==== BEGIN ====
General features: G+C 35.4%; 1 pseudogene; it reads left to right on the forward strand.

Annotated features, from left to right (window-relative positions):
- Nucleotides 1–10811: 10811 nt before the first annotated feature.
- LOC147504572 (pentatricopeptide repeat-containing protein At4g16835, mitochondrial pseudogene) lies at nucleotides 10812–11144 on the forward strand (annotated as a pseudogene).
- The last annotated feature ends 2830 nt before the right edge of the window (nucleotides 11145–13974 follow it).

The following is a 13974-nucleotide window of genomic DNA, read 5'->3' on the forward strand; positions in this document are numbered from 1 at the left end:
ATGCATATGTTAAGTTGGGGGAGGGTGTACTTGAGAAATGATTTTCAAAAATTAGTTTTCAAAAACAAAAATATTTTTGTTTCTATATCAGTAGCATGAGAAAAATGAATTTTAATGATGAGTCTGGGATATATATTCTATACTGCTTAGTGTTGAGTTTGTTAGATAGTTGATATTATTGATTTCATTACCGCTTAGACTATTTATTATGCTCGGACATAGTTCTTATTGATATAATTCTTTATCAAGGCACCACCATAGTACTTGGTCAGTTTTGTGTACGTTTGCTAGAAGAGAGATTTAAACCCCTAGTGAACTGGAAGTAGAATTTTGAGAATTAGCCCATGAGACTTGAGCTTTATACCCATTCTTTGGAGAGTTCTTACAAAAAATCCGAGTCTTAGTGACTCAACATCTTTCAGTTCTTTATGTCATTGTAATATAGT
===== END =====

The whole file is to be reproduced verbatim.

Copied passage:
General features: G+C 35.4%; 1 pseudogene; it reads left to right on the forward strand.

Annotated features, from left to right (window-relative positions):
- Nucleotides 1–10811: 10811 nt before the first annotated feature.
- LOC147504572 (pentatricopeptide repeat-containing protein At4g16835, mitochondrial pseudogene) lies at nucleotides 10812–11144 on the forward strand (annotated as a pseudogene).
- The last annotated feature ends 2830 nt before the right edge of the window (nucleotides 11145–13974 follow it).

The following is a 13974-nucleotide window of genomic DNA, read 5'->3' on the forward strand; positions in this document are numbered from 1 at the left end:
ATGCATATGTTAAGTTGGGGGAGGGTGTACTTGAGAAATGATTTTCAAAAATTAGTTTTCAAAAACAAAAATATTTTTGTTTCTATATCAGTAGCATGAGAAAAATGAATTTTAATGATGAGTCTGGGATATATATTCTATACTGCTTAGTGTTGAGTTTGTTAGATAGTTGATATTATTGATTTCATTACCGCTTAGACTATTTATTATGCTCGGACATAGTTCTTATTGATATAATTCTTTATCAAGGCACCACCATAGTACTTGGTCAGTTTTGTGTACGTTTGCTAGAAGAGAGATTTAAACCCCTAGTGAACTGGAAGTAGAATTTTGAGAATTAGCCCATGAGACTTGAGCTTTATACCCATTCTTTGGAGAGTTCTTACAAAAAATCCGAGTCTTAGTGACTCAACATCTTTCAGTTCTTTATGTCATTGTAATATAGT